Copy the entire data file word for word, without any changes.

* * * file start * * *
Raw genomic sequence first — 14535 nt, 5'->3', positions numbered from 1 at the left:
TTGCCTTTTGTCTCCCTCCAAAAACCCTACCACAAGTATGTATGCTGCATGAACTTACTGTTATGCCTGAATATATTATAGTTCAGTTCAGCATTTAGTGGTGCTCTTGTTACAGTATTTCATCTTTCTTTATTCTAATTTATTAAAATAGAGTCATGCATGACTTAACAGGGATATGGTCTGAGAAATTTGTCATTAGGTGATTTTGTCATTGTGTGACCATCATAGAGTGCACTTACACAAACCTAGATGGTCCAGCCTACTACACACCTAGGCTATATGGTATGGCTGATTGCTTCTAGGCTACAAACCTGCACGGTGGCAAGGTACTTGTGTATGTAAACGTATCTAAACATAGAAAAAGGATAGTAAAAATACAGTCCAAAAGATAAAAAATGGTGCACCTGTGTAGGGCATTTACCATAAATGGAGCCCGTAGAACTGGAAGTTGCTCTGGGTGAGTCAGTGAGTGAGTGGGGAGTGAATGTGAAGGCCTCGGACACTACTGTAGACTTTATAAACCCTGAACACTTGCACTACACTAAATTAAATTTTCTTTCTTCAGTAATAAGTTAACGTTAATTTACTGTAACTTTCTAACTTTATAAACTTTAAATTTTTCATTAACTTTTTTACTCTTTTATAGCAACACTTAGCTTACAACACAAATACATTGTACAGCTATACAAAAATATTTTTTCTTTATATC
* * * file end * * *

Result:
Raw genomic sequence first — 14535 nt, 5'->3', positions numbered from 1 at the left:
TTGCCTTTTGTCTCCCTCCAAAAACCCTACCACAAGTATGTATGCTGCATGAACTTACTGTTATGCCTGAATATATTATAGTTCAGTTCAGCATTTAGTGGTGCTCTTGTTACAGTATTTCATCTTTCTTTATTCTAATTTATTAAAATAGAGTCATGCATGACTTAACAGGGATATGGTCTGAGAAATTTGTCATTAGGTGATTTTGTCATTGTGTGACCATCATAGAGTGCACTTACACAAACCTAGATGGTCCAGCCTACTACACACCTAGGCTATATGGTATGGCTGATTGCTTCTAGGCTACAAACCTGCACGGTGGCAAGGTACTTGTGTATGTAAACGTATCTAAACATAGAAAAAGGATAGTAAAAATACAGTCCAAAAGATAAAAAATGGTGCACCTGTGTAGGGCATTTACCATAAATGGAGCCCGTAGAACTGGAAGTTGCTCTGGGTGAGTCAGTGAGTGAGTGGGGAGTGAATGTGAAGGCCTCGGACACTACTGTAGACTTTATAAACCCTGAACACTTGCACTACACTAAATTAAATTTTCTTTCTTCAGTAATAAGTTAACGTTAATTTACTGTAACTTTCTAACTTTATAAACTTTAAATTTTTCATTAACTTTTTTACTCTTTTATAGCAACACTTAGCTTACAACACAAATACATTGTACAGCTATACAAAAATATTTTTTCTTTATATC